Help protect the places we love, the values we share
In our emails, sent once or twice a week, you'll receive:
• alerts on new threats to Ohio's environment
• opportunities to join other Ohioans on urgent actions
• updates on the decisions that impact our environment
• resources to help you create a cleaner, greener future
By facilitating the transportation of dirty tar sands fuels, Keystone would add 27.4 million metric tons of global warming pollution to our atmosphere per year. President Trump's executive order advancing the Keystone XL pipeline is definitely a step in the wrong direction. READ MORE.
Last month's Shining Cities report detailed how cities are good for solar and solar is good for cities. We've seen some impressive strides across the nation to momentously expand our solar capabilities. But we're not where we need to be yet. To obtain a clean energy future your cities and towns need to do even more. Here's how to push them in the right direction!
As a result of global warming, young Americans today are growing up in a different climate than their parents and grandparents experienced. It is warmer than it used to be. Storms pack more of a punch. Rising seas increasingly flood low-lying land. Large wildfires have grown bigger, more frequent and more expensive to control. People are noticing changes in their own backyards, no matter where they live.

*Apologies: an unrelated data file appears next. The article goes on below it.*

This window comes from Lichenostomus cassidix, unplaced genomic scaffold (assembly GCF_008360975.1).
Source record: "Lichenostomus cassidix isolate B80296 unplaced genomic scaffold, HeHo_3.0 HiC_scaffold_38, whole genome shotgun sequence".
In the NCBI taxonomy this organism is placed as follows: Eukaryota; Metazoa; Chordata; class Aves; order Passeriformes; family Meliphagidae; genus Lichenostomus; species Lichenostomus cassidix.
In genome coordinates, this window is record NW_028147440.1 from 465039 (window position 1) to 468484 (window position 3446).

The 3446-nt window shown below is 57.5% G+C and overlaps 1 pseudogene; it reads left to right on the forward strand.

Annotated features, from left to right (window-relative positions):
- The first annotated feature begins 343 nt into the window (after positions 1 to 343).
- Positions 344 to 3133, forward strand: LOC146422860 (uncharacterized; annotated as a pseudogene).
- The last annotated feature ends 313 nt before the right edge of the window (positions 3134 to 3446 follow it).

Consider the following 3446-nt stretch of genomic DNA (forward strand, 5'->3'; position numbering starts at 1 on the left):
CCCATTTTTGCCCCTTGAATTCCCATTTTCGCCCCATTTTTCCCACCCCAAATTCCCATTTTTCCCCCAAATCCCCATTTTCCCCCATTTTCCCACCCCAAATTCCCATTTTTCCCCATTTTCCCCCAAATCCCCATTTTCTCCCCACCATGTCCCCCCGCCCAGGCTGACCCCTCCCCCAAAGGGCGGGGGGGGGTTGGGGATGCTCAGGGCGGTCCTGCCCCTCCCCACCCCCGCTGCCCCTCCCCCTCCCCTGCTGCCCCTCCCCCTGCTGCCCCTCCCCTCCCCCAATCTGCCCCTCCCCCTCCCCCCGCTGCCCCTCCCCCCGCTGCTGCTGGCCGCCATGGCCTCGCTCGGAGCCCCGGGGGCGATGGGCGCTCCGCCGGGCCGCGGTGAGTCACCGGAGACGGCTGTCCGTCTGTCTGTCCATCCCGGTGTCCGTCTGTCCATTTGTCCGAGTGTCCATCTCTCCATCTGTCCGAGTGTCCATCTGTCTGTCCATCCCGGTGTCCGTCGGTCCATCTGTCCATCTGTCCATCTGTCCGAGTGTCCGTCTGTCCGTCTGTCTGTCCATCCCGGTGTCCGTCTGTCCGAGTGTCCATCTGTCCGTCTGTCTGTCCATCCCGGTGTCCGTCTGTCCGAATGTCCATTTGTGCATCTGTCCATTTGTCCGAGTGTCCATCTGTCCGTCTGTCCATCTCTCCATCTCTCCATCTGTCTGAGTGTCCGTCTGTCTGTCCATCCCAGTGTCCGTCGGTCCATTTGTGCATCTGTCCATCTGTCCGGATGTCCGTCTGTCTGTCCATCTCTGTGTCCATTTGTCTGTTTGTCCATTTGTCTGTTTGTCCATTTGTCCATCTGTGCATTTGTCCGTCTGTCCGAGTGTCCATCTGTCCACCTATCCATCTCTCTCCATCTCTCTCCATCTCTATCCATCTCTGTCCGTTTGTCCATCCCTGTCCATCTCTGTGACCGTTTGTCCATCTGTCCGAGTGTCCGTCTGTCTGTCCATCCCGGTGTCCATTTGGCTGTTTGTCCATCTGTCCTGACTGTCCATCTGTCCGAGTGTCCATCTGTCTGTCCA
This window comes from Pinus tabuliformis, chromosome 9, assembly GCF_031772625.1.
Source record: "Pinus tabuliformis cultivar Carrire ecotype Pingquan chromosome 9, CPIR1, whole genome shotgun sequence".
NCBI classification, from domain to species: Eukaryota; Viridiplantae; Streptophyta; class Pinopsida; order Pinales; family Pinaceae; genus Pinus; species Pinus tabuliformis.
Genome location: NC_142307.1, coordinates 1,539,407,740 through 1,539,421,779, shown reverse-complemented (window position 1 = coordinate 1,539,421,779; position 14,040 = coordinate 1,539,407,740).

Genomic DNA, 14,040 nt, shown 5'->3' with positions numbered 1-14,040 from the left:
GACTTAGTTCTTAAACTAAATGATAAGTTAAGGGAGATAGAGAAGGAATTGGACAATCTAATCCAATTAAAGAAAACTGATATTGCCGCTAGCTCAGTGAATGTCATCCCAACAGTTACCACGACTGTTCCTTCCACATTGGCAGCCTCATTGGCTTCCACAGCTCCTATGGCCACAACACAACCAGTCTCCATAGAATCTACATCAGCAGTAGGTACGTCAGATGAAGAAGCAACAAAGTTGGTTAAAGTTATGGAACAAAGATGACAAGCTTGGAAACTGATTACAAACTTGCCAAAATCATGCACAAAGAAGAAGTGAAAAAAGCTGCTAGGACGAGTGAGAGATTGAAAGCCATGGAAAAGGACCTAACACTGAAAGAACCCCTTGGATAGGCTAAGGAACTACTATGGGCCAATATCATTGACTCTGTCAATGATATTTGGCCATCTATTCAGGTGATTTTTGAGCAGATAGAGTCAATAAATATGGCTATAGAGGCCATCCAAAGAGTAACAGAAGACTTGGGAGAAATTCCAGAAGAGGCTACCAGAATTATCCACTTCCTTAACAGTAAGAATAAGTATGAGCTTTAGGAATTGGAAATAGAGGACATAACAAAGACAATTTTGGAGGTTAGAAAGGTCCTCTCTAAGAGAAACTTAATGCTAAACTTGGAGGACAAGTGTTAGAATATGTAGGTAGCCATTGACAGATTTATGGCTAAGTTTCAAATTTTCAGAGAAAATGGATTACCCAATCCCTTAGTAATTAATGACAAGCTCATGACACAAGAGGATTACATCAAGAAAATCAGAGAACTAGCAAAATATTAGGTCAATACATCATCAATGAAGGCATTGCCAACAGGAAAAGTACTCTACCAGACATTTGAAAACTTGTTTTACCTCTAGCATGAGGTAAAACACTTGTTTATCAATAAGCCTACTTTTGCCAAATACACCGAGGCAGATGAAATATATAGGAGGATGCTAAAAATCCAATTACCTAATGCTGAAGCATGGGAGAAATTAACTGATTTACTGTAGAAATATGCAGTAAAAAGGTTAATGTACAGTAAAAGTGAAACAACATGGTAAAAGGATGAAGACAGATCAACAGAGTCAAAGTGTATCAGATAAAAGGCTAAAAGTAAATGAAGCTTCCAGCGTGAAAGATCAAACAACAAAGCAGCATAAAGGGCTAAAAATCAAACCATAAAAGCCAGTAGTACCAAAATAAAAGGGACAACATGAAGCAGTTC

COLUMBUS, OHIO – Young adults in Ohio are experiencing hotter temperatures and more intense storms than their predecessors did in the 1970’s, according to a new report by Environment Ohio Research & Policy Center.
Six million metric tons of carbon pollution could be eliminated in Ohio if wind power continues its recent growth trajectory, according to a new analysis by Environment Ohio. The analysis comes just as Congress considers whether to renew tax credits critical to wind development.
American wind power already produced enough energy in 2013 to power 15 million homes. Continued, rapid development of wind energy would allow the renewable resource to supply 30 percent of the nation’s electricity by 2030, providing more than enough carbon reductions to meet the U.S. Environmental Protection Agency’s proposed Clean Power Plan.